Skip to comments.New York Times Source Slams Paper on Augusta Coverage
Posted on 12/06/2002 3:27:47 AM PST by kattracks
CNSNews.com) - Dusty Avery is not happy with the New York Times.
Avery is a homemaker from Augusta, Ga., whose photograph graced a Nov. 17 New York Times article about the potential economic hardship for the community as a result of the Augusta National Golf Club's policy of allowing only male members, the recent protests it's attracted, and the possibility of more protests during the Masters Golf Tournament next spring.
But Avery said the Times misquoted her, distorted her remarks about the impact of feminist protests against the golf club's policy and isn't doing anything to correct the record.
"They misrepresented what I said," said Avery. "The Augusta National is not hurting the economy. This feminist group that has decided to make it their job to get women in the National, you know, it's hurting us. We're not mad at the National, we're mad at Martha Burk. She has no business down here."
Burk, who chairs the National Council of Women's Organizations, has launched a campaign for the club to admit women as members. The campaign is expected to result in numerous demonstrations during the Masters, which is hosted by Augusta National.
Avery also said New York Times reporter Jeffrey Gettleman told her he was having difficulty finding sources for his Nov. 17 article who would express criticism of the club.
"He said that people seemed to not be unhappy with the club," said Avery. "And I said 'that's because we're not.' The National does a lot for our community and many of us participate in the tournament or benefit from the business that the tournament generates."
The misrepresentations Avery claims were included in the Nov. 17 article reveal what she considers a bias by the New York Times in its news coverage of the issue.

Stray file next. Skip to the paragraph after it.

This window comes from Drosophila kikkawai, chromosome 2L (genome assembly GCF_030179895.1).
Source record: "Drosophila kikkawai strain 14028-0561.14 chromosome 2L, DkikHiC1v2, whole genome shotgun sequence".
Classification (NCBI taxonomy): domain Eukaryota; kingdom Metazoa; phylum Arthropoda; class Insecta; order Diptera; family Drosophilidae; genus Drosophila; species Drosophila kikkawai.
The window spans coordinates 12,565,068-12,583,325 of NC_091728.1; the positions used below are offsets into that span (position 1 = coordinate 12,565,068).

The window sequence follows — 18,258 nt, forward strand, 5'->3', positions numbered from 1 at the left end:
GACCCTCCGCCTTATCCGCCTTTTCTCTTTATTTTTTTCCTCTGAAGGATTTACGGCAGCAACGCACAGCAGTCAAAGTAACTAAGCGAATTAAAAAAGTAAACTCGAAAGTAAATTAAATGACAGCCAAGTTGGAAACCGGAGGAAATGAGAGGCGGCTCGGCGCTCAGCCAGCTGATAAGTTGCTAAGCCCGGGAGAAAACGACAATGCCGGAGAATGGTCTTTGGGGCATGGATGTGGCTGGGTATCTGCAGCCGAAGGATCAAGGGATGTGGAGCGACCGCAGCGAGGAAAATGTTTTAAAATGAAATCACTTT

"They're not accurately reporting both sides of the story," said Avery. "I guess their editorial opinion shows that they certainly feel strongly one way and they're not interested in publicizing anything to the contrary."
In his Times article, Gettleman wrote, "In this showdown, the people of Augusta will be the ones to lose," based on anecdotes from local residents about the impact of the anticipated protests during the Masters. Avery and her husband are among many Augusta residents who rent out their homes during Masters week, and she was among several locals quoted in the article.
The Avery home has not yet been rented out for the Masters and Gettleman quoted Avery as saying, "We don't need the money like a lot of people do." The Masters Tournament is scheduled to begin April 7, 2003.
Also subject to Avery's ire is the New York Times editorial department, which has so far refused to publish her letter to the editor about the problems she sees with the Nov. 17 article.
"I just feel that they're not giving fair, unbiased reporting," said Avery. "They're interested in showing one side of the story."
Asked about her response to being rebuffed by the New York Times, Avery said, "I'm not surprised."
In her unpublished letter to the editor of the Times, dated Nov. 21, Avery wrote, "Your reporter was invited into my home to discuss my outrage that Martha Burk would disregard the real concerns and attitudes of women in Augusta. Isn't it a shame, I explicitly told him, that one person's agenda could have such a negative impact on so many people."